Simple Python boto3 Logging

Hello!

If you’re writing a lambda function, check out this article instead.

The best way to log output from boto3 is with Python’s logging library. The core docs have a nice tutorial (⬅️ check this out if you need more details on things like what log levels are and how to add timestamps to messages).

Good libraries, like boto, use Python’s logging library internally. If you set up a logger using the same library, boto’s logs will output automatically (along with your own logs). If you use print() statements, the only boto output you’ll see is what you capture and print yourself.

Here’s what I do for (simple) boto scripts:

import logging
import boto3

if __name__ == '__main__':
    logging.basicConfig(level=logging.INFO)
    logger = logging.getLogger()
    logger.info('Connecting to EC2...')
    ec2 = boto3.client('ec2')

That’s it! The basicConfig() function sets up the root logger for you at whatever level you choose. Anything you output in info() lines will appear. Anything boto logged at the info level (or higher) will appear.

If you set the level to INFO, you’ll get limited output:

INFO:root:Connecting to EC2...
INFO:botocore.credentials:Found credentials in environment variables.
Traceback (most recent call last):
  File "test.py", line 11, in <module>
    ec2 = boto3.client('ec2')
  File "/Users/adam/opt/env3/lib/python3.7/site-packages/boto3/__init__.py", line 91, in client
    return _get_default_session().client(*args, **kwargs)
  File "/Users/adam/opt/env3/lib/python3.7/site-packages/boto3/session.py", line 263, in client
    aws_session_token=aws_session_token, config=config)
  File "/Users/adam/opt/env3/lib/python3.7/site-packages/botocore/session.py", line 838, in create_client
    client_config=config, api_version=api_version)
  File "/Users/adam/opt/env3/lib/python3.7/site-packages/botocore/client.py", line 86, in create_client
    verify, credentials, scoped_config, client_config, endpoint_bridge)
  File "/Users/adam/opt/env3/lib/python3.7/site-packages/botocore/client.py", line 328, in _get_client_args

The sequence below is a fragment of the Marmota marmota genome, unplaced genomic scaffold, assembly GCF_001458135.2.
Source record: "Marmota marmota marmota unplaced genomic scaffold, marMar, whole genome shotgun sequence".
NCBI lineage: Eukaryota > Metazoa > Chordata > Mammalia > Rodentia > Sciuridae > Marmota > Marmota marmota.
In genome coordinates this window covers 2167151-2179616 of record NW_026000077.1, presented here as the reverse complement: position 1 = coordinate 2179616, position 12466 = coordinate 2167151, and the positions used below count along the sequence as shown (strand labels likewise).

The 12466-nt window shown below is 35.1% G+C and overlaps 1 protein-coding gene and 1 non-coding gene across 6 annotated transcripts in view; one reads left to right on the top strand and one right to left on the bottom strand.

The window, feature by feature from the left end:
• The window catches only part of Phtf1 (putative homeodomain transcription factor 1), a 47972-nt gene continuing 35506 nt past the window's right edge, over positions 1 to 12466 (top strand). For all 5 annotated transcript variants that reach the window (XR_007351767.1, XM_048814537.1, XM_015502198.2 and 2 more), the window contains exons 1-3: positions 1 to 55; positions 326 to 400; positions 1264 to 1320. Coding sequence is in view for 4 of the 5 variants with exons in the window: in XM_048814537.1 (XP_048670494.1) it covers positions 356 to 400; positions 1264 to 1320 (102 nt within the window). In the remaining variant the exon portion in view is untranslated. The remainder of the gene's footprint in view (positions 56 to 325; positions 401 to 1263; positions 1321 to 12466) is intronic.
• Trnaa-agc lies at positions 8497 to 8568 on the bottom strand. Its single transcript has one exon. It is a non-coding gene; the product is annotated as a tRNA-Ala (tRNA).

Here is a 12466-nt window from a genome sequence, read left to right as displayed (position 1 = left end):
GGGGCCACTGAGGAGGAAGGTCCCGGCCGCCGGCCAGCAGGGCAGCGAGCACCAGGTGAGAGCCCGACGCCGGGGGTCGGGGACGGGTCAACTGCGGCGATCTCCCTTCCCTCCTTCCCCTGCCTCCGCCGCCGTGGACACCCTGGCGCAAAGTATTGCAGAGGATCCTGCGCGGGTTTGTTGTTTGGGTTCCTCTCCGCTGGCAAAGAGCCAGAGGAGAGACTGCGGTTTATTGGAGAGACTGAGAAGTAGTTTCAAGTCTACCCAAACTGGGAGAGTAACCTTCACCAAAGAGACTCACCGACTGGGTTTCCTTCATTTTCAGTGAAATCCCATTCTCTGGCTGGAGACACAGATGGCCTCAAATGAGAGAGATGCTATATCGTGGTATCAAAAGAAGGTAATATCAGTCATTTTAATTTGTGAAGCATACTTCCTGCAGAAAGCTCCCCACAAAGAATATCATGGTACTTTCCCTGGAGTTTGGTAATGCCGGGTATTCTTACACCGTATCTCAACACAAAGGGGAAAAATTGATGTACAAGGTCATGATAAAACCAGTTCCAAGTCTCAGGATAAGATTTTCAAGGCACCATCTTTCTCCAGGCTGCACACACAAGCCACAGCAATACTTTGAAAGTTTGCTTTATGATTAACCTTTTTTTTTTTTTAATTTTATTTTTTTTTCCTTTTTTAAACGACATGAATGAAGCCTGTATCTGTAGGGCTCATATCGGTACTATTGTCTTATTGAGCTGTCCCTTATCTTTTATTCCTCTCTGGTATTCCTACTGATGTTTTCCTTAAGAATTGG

verify, credentials, scoped_config, client_config, endpoint_bridge)
  File "/Users/adam/opt/env3/lib/python3.7/site-packages/botocore/args.py", line 47, in get_client_args
    endpoint_url, is_secure, scoped_config)
  File "/Users/adam/opt/env3/lib/python3.7/site-packages/botocore/args.py", line 117, in compute_client_args
    service_name, region_name, endpoint_url, is_secure)
  File "/Users/adam/opt/env3/lib/python3.7/site-packages/botocore/client.py", line 402, in resolve
    service_name, region_name)
  File "/Users/adam/opt/env3/lib/python3.7/site-packages/botocore/regions.py", line 122, in construct_endpoint
    partition, service_name, region_name)
  File "/Users/adam/opt/env3/lib/python3.7/site-packages/botocore/regions.py", line 135, in _endpoint_for_partition
    raise NoRegionError()
botocore.exceptions.NoRegionError: You must specify a region.

If you turn the level down to DEBUG, boto will tell you everything:

INFO:root:Connecting to EC2...
DEBUG:botocore.hooks:Changing event name from creating-client-class.iot-data to creating-client-class.iot-data-plane
DEBUG:botocore.hooks:Changing event name from before-call.apigateway to before-call.api-gateway
DEBUG:botocore.hooks:Changing event name from request-created.machinelearning.Predict to request-created.machine-learning.Predict
DEBUG:botocore.hooks:Changing event name from before-parameter-build.autoscaling.CreateLaunchConfiguration to before-parameter-build.auto-scaling.CreateLaunchConfiguration
DEBUG:botocore.hooks:Changing event name from before-parameter-build.route53 to before-parameter-build.route-53
DEBUG:botocore.hooks:Changing event name from request-created.cloudsearchdomain.Search to request-created.cloudsearch-domain.Search
DEBUG:botocore.hooks:Changing event name from docs.*.autoscaling.CreateLaunchConfiguration.complete-section to docs.*.auto-scaling.CreateLaunchConfiguration.complete-section
DEBUG:botocore.hooks:Changing event name from before-parameter-build.logs.CreateExportTask to before-parameter-build.cloudwatch-logs.CreateExportTask
DEBUG:botocore.hooks:Changing event name from docs.*.logs.CreateExportTask.complete-section to docs.*.cloudwatch-logs.CreateExportTask.complete-section
DEBUG:botocore.hooks:Changing event name from before-parameter-build.cloudsearchdomain.Search to before-parameter-build.cloudsearch-domain.Search
DEBUG:botocore.hooks:Changing event name from docs.*.cloudsearchdomain.Search.complete-section to docs.*.cloudsearch-domain.Search.complete-section
DEBUG:botocore.credentials:Looking for credentials via: env
INFO:botocore.credentials:Found credentials in environment variables.
DEBUG:botocore.loaders:Loading JSON file: /Users/adam/opt/env3/lib/python3.7/site-packages/botocore/data/endpoints.json
DEBUG:botocore.hooks:Event choose-service-name: calling handler <function handle_service_name_alias at 0x10cfb3048>